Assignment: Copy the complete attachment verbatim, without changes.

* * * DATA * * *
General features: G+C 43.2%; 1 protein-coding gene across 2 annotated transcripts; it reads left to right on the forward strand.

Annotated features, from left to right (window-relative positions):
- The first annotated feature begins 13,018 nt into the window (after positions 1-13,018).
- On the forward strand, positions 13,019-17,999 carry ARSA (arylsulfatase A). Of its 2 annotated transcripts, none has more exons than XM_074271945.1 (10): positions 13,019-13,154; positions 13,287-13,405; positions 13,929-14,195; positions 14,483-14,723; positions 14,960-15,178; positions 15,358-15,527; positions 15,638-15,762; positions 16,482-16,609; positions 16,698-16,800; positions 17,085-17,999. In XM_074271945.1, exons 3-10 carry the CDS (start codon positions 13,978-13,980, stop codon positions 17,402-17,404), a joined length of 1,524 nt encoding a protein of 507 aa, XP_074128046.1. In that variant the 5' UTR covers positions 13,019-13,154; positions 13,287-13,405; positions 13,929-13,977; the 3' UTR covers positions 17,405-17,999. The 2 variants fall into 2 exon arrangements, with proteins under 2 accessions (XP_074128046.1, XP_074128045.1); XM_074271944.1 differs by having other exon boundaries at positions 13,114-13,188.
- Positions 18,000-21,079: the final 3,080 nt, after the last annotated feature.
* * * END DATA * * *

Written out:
General features: G+C 43.2%; 1 protein-coding gene across 2 annotated transcripts; it reads left to right on the forward strand.

Annotated features, from left to right (window-relative positions):
- The first annotated feature begins 13,018 nt into the window (after positions 1-13,018).
- On the forward strand, positions 13,019-17,999 carry ARSA (arylsulfatase A). Of its 2 annotated transcripts, none has more exons than XM_074271945.1 (10): positions 13,019-13,154; positions 13,287-13,405; positions 13,929-14,195; positions 14,483-14,723; positions 14,960-15,178; positions 15,358-15,527; positions 15,638-15,762; positions 16,482-16,609; positions 16,698-16,800; positions 17,085-17,999. In XM_074271945.1, exons 3-10 carry the CDS (start codon positions 13,978-13,980, stop codon positions 17,402-17,404), a joined length of 1,524 nt encoding a protein of 507 aa, XP_074128046.1. In that variant the 5' UTR covers positions 13,019-13,154; positions 13,287-13,405; positions 13,929-13,977; the 3' UTR covers positions 17,405-17,999. The 2 variants fall into 2 exon arrangements, with proteins under 2 accessions (XP_074128046.1, XP_074128045.1); XM_074271944.1 differs by having other exon boundaries at positions 13,114-13,188.
- Positions 18,000-21,079: the final 3,080 nt, after the last annotated feature.